Anyinterpretationthat we attach to an observation, is to be regarded as a separate phenomenon; the distinction between these two is not always easy to make, nevertheless. Interpretation, in contrast to observation, attempts to relate phenomena, to place them in a supposed order of things, to evaluate their credibility and real significance in the widest possible context. It is a relatively complex mental process, and more subject to error. Its purpose is to tell us whether, all things considered, an experience was illusory or real.

2.Induction of Particulars.

In this treatise, I will evolve an original theory of induction, in considerable detail, with reference to categorical propositions: first for actuals, then more broadly for modals. I will not here deal with natural, temporal, or extensional conditionals, at all, but it will become obvious that the same methods and principles can be extended to those forms as well, though the formulas involved are bound to be enormously more complex; I leave the task to future logicians with my compliments!

The first step in induction is formulation of particular propositions on the basis of observation. This is a more complicated process than we might at first sight suppose. It does not merely consist in observation of a perceptible phenomenon, but includes the conceptual factor of abstraction of ‘universals’, the similarities on which we base our verbalization of terms, copula, and particular quantity. Pure observation forms no judgement; it is meditation on, simple consciousness of, the object at hand. The moment a thought is expressed, even a particular proposition, we have interpretation, conceptual correlation. The question of truth or falsehood is yet a separate judgement.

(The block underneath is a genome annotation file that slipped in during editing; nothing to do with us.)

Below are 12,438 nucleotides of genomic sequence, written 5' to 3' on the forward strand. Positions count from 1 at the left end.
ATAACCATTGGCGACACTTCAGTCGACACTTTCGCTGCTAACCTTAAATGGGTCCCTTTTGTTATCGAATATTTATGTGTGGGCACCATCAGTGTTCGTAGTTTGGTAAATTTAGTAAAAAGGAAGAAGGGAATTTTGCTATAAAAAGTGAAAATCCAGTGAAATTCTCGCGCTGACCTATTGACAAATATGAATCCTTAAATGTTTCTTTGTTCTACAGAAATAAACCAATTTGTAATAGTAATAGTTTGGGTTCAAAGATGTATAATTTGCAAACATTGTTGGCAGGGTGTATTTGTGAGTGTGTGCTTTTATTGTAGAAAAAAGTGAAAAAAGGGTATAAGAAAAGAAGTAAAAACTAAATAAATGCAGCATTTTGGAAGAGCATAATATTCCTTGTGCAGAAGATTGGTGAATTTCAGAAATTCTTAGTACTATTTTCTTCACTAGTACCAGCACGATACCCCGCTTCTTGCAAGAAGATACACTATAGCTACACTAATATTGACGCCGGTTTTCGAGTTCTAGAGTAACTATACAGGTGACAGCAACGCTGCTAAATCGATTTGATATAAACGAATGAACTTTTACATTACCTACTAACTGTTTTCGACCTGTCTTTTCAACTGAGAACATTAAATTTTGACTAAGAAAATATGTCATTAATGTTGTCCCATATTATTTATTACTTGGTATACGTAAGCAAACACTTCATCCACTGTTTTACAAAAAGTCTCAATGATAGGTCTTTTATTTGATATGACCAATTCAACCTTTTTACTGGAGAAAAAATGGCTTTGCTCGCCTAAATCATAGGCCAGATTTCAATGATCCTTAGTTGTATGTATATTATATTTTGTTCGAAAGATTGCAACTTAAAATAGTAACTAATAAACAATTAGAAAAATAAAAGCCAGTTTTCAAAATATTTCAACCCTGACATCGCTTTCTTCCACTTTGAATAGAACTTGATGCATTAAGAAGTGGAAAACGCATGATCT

It follows, in passing, that a particular proposition based on observation of concrete phenomena, cannot be viewed as extremely superior in value to one based on observation of abstract phenomena. Both involve abstraction of sorts and verbalization. Their difference is only in the qualitative character of object involved, in the relative accessibility of the evidence.

Now, all observation concerns primarily individual instances. We have seen that singular propositions point to a single specific individual under consideration (referred to by ‘this’), whereas particular propositions are quantitatively indefinite and need not specify the individuals they concern (we just say ‘some’). A plural but specific proposition, involving the quantity ‘these’, is essentially singular in nature, or a conjunction of singulars; it differs from a genuine particular, which is more broadly intended. We have seen, too, that singulars imply particulars, by formal opposition.

Normally, unless the subject is a namable individual person or animal, a uniquely complex entity we deal with on a regular basis, our singular propositions are only temporary furniture in our knowledge base. I may say to you “look, this rose, unlike the others in my garden, is blue’ or “this particle swerved to the left in our experiment”, but ultimately, the individual is ignored or forgotten, and only an indefinite particular proposition is retained in the record. Furthermore, although a particular can be inferred from one singular, it is more often based on a plurality of observations.

In any case, induction of a particular proposition is free of generalization. It is observed that some S are P, so we say ‘Some S are P’. If some S are scrutinized and observed not to be P, we say ‘Some S are not P’. If no observation has been carried out, our faculties being shut off to the question, or the objects concerned being inaccessible to direct observation, or indirect observation (experiment through instruments), no inductive conclusion is drawn. We may still infer this or that particular deductively, of course.